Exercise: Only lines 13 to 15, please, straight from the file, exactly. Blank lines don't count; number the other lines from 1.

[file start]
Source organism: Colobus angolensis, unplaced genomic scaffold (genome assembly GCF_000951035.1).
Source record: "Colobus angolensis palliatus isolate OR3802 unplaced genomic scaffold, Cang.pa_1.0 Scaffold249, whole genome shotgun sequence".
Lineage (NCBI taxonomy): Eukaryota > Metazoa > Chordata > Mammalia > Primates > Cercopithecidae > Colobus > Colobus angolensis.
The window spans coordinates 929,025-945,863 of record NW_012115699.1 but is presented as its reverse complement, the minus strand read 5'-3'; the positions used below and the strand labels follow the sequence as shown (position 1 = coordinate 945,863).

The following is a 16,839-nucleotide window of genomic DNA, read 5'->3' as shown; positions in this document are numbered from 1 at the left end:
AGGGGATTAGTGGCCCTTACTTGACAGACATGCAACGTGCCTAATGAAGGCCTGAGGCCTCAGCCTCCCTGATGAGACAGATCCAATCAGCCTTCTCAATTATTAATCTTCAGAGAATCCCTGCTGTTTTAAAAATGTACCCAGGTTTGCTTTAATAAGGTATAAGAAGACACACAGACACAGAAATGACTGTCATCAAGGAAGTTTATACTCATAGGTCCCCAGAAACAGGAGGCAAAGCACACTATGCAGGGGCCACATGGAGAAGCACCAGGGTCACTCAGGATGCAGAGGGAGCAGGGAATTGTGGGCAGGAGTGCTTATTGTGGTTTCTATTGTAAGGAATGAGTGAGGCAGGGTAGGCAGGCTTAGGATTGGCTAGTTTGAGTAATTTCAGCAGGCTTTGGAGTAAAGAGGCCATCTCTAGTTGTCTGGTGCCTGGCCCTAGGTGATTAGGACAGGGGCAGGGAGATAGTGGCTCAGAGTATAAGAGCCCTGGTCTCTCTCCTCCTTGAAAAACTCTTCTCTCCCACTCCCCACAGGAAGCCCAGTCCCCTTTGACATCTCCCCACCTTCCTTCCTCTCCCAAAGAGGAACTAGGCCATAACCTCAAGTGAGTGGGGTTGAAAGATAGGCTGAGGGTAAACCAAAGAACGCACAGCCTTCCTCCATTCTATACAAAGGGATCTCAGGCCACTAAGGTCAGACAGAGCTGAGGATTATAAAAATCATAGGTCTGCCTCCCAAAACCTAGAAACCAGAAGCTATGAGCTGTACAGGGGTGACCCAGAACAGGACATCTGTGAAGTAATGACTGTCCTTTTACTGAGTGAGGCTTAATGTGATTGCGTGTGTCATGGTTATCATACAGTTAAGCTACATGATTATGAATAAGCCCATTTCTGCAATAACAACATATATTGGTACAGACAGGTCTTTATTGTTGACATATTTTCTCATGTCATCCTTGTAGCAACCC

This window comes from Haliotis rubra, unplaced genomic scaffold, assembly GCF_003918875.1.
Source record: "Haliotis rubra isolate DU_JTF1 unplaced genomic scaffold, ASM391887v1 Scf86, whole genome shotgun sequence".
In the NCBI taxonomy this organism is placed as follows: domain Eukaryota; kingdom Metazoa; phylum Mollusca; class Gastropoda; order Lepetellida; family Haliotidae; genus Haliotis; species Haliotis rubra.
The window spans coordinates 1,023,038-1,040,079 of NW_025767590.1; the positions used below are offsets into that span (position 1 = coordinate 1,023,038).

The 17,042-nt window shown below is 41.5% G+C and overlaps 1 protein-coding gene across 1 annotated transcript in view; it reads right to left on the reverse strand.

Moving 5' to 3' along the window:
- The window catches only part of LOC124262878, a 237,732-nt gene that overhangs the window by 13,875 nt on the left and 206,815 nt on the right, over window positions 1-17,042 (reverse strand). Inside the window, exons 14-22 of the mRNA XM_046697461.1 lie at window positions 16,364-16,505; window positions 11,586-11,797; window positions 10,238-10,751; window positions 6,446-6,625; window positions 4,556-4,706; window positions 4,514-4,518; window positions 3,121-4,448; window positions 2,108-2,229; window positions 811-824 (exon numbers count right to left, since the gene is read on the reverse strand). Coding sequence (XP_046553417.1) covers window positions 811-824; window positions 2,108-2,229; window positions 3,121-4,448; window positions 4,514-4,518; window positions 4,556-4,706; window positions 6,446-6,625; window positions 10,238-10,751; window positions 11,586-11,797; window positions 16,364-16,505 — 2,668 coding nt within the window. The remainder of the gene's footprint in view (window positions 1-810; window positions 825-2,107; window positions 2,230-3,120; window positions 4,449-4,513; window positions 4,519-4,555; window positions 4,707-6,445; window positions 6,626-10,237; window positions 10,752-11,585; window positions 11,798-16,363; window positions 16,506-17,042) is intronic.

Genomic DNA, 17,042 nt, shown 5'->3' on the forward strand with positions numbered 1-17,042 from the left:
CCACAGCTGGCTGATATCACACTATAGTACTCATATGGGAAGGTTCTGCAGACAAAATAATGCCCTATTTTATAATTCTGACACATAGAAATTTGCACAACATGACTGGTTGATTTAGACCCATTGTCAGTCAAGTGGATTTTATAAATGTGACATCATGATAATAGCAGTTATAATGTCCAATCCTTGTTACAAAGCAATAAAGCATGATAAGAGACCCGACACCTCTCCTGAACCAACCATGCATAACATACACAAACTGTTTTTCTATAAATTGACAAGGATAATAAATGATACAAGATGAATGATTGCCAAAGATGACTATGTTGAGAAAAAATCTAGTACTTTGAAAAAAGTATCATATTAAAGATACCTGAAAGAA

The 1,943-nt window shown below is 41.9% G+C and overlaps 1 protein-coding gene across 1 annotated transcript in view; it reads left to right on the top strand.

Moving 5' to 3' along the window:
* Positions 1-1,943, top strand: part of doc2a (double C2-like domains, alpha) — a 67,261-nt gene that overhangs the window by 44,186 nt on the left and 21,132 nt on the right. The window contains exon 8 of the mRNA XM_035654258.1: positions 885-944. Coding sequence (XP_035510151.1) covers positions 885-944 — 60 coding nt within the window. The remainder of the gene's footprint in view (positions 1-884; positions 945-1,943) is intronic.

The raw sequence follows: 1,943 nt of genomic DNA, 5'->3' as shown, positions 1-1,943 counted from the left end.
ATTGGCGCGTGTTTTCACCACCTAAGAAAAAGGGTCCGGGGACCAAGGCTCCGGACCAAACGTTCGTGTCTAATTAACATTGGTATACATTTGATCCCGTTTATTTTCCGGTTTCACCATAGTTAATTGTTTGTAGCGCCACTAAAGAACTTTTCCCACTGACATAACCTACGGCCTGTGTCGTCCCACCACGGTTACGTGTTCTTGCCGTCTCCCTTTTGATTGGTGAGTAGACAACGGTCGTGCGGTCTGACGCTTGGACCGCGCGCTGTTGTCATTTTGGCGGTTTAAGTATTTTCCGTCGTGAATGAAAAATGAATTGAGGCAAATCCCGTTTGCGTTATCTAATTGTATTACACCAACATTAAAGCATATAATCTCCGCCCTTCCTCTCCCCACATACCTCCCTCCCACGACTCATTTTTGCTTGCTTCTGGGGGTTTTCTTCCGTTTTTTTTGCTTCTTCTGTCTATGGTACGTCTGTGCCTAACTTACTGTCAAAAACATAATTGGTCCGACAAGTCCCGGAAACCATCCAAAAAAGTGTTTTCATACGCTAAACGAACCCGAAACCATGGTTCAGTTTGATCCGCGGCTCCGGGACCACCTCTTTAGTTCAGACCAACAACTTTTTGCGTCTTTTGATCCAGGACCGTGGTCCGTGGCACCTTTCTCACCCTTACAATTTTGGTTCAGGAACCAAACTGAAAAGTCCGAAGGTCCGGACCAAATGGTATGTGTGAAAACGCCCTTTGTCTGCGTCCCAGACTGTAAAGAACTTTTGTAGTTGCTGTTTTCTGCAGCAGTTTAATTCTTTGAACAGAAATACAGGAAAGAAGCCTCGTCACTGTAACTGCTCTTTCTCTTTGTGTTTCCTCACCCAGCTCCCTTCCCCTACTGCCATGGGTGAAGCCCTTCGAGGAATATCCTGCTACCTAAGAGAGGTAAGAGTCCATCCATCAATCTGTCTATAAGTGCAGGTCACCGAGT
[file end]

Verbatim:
- The window catches only part of LOC124262878, a 237,732-nt gene that overhangs the window by 13,875 nt on the left and 206,815 nt on the right, over window positions 1-17,042 (reverse strand). Inside the window, exons 14-22 of the mRNA XM_046697461.1 lie at window positions 16,364-16,505; window positions 11,586-11,797; window positions 10,238-10,751; window positions 6,446-6,625; window positions 4,556-4,706; window positions 4,514-4,518; window positions 3,121-4,448; window positions 2,108-2,229; window positions 811-824 (exon numbers count right to left, since the gene is read on the reverse strand). Coding sequence (XP_046553417.1) covers window positions 811-824; window positions 2,108-2,229; window positions 3,121-4,448; window positions 4,514-4,518; window positions 4,556-4,706; window positions 6,446-6,625; window positions 10,238-10,751; window positions 11,586-11,797; window positions 16,364-16,505 — 2,668 coding nt within the window. The remainder of the gene's footprint in view (window positions 1-810; window positions 825-2,107; window positions 2,230-3,120; window positions 4,449-4,513; window positions 4,519-4,555; window positions 4,707-6,445; window positions 6,626-10,237; window positions 10,752-11,585; window positions 11,798-16,363; window positions 16,506-17,042) is intronic.

Genomic DNA, 17,042 nt, shown 5'->3' on the forward strand with positions numbered 1-17,042 from the left:
CCACAGCTGGCTGATATCACACTATAGTACTCATATGGGAAGGTTCTGCAGACAAAATAATGCCCTATTTTATAATTCTGACACATAGAAATTTGCACAACATGACTGGTTGATTTAGACCCATTGTCAGTCAAGTGGATTTTATAAATGTGACATCATGATAATAGCAGTTATAATGTCCAATCCTTGTTACAAAGCAATAAAGCATGATAAGAGACCCGACACCTCTCCTGAACCAACCATGCATAACATACACAAACTGTTTTTCTATAAATTGACAAGGATAATAAATGATACAAGATGAATGATTGCCAAAGATGACTATGTTGAGAAAAAATCTAGTACTTTGAAAAAAGTATCATATTAAAGATACCTGAAAGAA